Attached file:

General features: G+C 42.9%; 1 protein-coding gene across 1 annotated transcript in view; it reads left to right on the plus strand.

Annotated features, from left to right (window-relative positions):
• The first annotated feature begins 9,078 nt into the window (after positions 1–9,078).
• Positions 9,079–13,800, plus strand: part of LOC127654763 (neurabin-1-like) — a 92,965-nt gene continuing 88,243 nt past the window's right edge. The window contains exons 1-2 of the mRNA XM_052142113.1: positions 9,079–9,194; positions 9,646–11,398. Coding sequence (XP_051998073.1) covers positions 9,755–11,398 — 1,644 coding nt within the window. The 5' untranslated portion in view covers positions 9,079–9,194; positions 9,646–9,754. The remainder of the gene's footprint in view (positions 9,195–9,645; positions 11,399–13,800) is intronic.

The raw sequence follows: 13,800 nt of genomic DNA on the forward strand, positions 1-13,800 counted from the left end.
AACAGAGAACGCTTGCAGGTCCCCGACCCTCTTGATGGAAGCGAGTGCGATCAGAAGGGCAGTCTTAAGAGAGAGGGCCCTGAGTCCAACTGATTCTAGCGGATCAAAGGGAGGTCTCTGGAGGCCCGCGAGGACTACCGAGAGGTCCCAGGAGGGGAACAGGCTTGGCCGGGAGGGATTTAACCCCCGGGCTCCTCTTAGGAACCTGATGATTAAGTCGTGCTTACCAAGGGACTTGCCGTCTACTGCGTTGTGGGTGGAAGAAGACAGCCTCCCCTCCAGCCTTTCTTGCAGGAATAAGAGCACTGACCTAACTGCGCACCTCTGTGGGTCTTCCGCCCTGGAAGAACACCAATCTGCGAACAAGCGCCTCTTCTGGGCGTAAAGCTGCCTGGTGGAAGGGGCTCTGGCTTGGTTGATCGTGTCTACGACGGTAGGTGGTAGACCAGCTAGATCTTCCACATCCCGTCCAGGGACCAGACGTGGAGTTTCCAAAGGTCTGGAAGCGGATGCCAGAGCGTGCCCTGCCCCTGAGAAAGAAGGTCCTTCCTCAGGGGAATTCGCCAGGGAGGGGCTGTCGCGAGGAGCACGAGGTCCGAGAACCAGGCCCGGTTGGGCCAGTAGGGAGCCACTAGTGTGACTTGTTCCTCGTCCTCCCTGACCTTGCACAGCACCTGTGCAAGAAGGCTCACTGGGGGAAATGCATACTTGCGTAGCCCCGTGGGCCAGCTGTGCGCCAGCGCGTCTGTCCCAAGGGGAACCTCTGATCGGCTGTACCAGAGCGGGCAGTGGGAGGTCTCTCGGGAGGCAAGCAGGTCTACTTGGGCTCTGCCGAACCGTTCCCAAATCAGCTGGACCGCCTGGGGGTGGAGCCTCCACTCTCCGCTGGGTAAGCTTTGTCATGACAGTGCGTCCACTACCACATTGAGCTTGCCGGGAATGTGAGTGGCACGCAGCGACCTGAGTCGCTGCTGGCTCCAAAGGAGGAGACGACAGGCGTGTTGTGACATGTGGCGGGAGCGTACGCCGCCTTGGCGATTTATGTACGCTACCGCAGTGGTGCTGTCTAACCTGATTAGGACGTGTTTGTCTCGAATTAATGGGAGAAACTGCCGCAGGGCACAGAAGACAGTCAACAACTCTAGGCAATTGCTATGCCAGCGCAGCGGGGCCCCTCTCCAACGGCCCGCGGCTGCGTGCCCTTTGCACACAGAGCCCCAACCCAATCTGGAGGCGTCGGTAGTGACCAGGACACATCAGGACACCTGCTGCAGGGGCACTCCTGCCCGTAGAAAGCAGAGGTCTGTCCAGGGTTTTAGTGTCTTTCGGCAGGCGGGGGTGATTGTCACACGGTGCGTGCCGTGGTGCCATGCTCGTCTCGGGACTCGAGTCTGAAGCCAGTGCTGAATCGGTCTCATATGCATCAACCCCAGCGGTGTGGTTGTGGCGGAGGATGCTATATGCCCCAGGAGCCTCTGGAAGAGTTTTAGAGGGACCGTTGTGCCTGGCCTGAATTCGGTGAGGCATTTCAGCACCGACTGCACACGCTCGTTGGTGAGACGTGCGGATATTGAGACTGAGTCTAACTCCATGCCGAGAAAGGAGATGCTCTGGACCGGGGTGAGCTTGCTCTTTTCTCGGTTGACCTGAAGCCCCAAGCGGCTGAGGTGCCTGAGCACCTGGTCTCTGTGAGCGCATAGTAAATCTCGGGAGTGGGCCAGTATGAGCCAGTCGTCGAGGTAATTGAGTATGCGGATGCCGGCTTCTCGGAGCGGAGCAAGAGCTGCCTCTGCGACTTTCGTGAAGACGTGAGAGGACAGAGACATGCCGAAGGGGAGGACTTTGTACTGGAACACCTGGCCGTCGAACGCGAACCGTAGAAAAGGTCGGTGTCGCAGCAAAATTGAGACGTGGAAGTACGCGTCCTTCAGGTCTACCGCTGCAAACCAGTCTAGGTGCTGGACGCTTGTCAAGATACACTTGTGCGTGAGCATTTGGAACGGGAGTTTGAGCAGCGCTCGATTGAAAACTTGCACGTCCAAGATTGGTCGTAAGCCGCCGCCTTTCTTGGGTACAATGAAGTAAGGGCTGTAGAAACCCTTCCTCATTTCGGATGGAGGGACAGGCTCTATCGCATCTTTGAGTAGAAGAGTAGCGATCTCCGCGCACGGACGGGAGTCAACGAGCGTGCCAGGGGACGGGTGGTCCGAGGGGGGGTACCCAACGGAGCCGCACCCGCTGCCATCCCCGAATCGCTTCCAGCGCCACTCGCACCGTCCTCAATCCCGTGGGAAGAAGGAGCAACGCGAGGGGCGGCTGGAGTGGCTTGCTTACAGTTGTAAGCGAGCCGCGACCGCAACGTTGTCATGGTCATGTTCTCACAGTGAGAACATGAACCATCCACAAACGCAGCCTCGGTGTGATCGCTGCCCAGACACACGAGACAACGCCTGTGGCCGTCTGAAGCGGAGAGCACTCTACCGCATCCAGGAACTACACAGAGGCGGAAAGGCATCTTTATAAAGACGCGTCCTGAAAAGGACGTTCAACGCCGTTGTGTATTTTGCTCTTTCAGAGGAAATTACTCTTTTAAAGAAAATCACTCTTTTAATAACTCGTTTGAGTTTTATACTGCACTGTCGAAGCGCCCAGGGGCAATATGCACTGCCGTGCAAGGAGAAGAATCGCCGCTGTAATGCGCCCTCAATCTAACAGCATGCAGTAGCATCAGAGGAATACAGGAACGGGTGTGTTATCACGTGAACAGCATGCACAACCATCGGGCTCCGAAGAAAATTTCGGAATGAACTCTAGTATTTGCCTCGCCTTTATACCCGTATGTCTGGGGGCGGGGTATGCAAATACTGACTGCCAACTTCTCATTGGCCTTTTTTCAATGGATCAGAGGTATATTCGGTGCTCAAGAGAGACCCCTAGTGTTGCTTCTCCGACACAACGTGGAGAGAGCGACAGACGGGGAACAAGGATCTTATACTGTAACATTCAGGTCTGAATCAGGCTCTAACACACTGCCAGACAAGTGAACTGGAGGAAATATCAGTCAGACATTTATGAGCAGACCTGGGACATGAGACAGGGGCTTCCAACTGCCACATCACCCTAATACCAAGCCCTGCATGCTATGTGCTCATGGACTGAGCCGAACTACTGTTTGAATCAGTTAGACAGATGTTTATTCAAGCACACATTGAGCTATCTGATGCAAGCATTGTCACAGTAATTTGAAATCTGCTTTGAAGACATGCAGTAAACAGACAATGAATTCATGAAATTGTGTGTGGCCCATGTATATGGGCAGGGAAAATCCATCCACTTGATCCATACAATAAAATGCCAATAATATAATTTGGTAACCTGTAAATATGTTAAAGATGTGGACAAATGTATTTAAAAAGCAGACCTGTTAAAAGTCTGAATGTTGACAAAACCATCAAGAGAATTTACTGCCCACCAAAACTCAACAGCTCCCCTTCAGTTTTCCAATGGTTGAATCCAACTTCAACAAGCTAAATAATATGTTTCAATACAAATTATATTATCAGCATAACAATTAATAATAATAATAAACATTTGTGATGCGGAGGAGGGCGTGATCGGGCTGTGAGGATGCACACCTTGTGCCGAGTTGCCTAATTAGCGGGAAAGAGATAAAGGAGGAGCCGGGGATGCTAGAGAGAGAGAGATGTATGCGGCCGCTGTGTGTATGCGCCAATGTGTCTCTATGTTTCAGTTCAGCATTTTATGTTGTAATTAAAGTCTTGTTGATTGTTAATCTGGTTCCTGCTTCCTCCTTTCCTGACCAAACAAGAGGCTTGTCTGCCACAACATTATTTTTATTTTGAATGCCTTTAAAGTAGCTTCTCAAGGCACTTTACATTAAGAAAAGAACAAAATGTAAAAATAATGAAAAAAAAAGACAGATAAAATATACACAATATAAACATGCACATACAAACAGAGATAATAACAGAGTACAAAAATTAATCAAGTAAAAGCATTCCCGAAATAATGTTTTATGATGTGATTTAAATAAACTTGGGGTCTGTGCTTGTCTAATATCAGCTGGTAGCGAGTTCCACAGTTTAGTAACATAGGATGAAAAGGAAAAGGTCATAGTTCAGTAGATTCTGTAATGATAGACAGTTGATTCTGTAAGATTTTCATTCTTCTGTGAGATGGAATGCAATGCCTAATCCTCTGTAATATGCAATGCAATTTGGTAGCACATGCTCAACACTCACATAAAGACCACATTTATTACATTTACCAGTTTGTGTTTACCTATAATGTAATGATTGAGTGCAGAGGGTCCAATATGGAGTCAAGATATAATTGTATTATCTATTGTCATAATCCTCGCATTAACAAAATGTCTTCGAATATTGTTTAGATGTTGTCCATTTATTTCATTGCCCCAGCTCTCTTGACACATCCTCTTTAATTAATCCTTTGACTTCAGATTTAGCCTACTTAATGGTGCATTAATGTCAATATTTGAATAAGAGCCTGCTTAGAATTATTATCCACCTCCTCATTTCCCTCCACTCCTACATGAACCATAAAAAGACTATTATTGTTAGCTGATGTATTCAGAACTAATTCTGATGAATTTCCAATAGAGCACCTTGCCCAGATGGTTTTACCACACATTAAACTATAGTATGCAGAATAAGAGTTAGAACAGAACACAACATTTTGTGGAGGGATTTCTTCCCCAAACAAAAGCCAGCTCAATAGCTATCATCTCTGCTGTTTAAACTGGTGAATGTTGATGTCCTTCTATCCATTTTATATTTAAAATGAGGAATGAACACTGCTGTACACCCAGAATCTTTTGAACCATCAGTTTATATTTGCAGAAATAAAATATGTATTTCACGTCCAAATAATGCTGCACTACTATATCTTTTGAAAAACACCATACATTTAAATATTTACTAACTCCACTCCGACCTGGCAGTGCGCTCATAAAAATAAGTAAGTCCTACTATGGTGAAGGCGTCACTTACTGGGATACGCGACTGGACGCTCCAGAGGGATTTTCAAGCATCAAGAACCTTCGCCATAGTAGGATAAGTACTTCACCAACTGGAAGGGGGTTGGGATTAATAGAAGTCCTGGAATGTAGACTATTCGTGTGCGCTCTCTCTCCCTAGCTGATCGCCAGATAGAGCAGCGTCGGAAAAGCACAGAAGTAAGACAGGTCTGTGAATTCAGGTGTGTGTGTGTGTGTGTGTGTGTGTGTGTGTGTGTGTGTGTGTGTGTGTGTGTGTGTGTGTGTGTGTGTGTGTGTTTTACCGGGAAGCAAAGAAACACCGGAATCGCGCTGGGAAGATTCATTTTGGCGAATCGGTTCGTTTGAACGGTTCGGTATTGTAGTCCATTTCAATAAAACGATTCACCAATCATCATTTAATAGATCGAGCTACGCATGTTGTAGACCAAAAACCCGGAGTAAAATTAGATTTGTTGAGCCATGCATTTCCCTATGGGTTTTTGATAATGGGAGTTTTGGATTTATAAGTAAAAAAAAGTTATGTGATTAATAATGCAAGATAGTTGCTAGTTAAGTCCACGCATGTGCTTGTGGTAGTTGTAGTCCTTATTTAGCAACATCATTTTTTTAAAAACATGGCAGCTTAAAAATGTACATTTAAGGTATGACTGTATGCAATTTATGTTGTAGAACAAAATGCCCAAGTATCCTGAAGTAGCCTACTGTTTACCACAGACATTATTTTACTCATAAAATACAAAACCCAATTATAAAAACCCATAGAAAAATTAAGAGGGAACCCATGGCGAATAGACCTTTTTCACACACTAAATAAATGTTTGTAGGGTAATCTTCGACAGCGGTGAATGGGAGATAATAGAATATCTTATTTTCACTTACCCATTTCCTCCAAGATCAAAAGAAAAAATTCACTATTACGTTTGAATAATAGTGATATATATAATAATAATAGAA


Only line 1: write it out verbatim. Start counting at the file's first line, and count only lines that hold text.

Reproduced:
General features: G+C 42.9%; 1 protein-coding gene across 1 annotated transcript in view; it reads left to right on the plus strand.